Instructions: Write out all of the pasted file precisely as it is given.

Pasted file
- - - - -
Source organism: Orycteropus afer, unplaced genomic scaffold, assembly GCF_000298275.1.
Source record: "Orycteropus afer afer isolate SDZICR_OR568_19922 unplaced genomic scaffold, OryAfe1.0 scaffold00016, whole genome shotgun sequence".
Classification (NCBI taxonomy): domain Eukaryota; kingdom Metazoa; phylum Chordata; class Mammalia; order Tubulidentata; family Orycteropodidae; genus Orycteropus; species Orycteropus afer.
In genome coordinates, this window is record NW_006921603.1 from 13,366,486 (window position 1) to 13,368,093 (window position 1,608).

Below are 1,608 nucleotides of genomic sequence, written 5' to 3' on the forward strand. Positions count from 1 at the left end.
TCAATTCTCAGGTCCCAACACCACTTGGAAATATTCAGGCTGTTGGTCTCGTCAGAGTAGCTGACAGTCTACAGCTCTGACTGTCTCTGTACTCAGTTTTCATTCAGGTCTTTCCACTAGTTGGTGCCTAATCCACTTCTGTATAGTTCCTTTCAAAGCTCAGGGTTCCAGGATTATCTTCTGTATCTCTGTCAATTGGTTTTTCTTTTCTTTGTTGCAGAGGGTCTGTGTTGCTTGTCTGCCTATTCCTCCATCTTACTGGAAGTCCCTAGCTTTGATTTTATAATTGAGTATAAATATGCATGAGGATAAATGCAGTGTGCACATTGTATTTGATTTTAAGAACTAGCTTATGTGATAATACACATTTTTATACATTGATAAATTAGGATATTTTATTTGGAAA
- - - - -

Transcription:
Source organism: Orycteropus afer, unplaced genomic scaffold, assembly GCF_000298275.1.
Source record: "Orycteropus afer afer isolate SDZICR_OR568_19922 unplaced genomic scaffold, OryAfe1.0 scaffold00016, whole genome shotgun sequence".
Classification (NCBI taxonomy): domain Eukaryota; kingdom Metazoa; phylum Chordata; class Mammalia; order Tubulidentata; family Orycteropodidae; genus Orycteropus; species Orycteropus afer.
In genome coordinates, this window is record NW_006921603.1 from 13,366,486 (window position 1) to 13,368,093 (window position 1,608).

Below are 1,608 nucleotides of genomic sequence, written 5' to 3' on the forward strand. Positions count from 1 at the left end.
TCAATTCTCAGGTCCCAACACCACTTGGAAATATTCAGGCTGTTGGTCTCGTCAGAGTAGCTGACAGTCTACAGCTCTGACTGTCTCTGTACTCAGTTTTCATTCAGGTCTTTCCACTAGTTGGTGCCTAATCCACTTCTGTATAGTTCCTTTCAAAGCTCAGGGTTCCAGGATTATCTTCTGTATCTCTGTCAATTGGTTTTTCTTTTCTTTGTTGCAGAGGGTCTGTGTTGCTTGTCTGCCTATTCCTCCATCTTACTGGAAGTCCCTAGCTTTGATTTTATAATTGAGTATAAATATGCATGAGGATAAATGCAGTGTGCACATTGTATTTGATTTTAAGAACTAGCTTATGTGATAATACACATTTTTATACATTGATAAATTAGGATATTTTATTTGGAAA